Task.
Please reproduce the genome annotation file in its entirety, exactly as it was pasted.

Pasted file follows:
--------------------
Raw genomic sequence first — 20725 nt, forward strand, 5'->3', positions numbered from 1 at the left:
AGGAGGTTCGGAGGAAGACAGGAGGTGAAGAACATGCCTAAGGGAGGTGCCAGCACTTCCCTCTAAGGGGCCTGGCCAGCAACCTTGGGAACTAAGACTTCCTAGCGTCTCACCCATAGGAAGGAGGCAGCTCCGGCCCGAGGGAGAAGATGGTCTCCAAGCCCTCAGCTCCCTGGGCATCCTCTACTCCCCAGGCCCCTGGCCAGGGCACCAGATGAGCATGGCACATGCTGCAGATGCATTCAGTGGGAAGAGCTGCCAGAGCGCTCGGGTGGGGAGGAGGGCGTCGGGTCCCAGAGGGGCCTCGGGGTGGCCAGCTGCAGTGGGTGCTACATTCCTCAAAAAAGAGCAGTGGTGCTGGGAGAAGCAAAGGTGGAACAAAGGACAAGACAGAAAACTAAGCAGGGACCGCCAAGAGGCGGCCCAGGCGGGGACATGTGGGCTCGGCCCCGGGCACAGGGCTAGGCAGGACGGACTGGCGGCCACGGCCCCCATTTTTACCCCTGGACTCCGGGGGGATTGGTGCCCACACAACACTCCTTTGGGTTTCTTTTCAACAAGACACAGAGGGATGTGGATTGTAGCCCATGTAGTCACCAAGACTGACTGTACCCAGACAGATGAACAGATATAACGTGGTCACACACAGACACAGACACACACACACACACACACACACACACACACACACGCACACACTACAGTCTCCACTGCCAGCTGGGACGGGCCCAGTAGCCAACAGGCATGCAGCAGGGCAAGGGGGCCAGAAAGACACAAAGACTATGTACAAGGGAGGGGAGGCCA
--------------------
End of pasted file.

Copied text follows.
Raw genomic sequence first — 20725 nt, forward strand, 5'->3', positions numbered from 1 at the left:
AGGAGGTTCGGAGGAAGACAGGAGGTGAAGAACATGCCTAAGGGAGGTGCCAGCACTTCCCTCTAAGGGGCCTGGCCAGCAACCTTGGGAACTAAGACTTCCTAGCGTCTCACCCATAGGAAGGAGGCAGCTCCGGCCCGAGGGAGAAGATGGTCTCCAAGCCCTCAGCTCCCTGGGCATCCTCTACTCCCCAGGCCCCTGGCCAGGGCACCAGATGAGCATGGCACATGCTGCAGATGCATTCAGTGGGAAGAGCTGCCAGAGCGCTCGGGTGGGGAGGAGGGCGTCGGGTCCCAGAGGGGCCTCGGGGTGGCCAGCTGCAGTGGGTGCTACATTCCTCAAAAAAGAGCAGTGGTGCTGGGAGAAGCAAAGGTGGAACAAAGGACAAGACAGAAAACTAAGCAGGGACCGCCAAGAGGCGGCCCAGGCGGGGACATGTGGGCTCGGCCCCGGGCACAGGGCTAGGCAGGACGGACTGGCGGCCACGGCCCCCATTTTTACCCCTGGACTCCGGGGGGATTGGTGCCCACACAACACTCCTTTGGGTTTCTTTTCAACAAGACACAGAGGGATGTGGATTGTAGCCCATGTAGTCACCAAGACTGACTGTACCCAGACAGATGAACAGATATAACGTGGTCACACACAGACACAGACACACACACACACACACACACACACACACACACACGCACACACTACAGTCTCCACTGCCAGCTGGGACGGGCCCAGTAGCCAACAGGCATGCAGCAGGGCAAGGGGGCCAGAAAGACACAAAGACTATGTACAAGGGAGGGGAGGCCA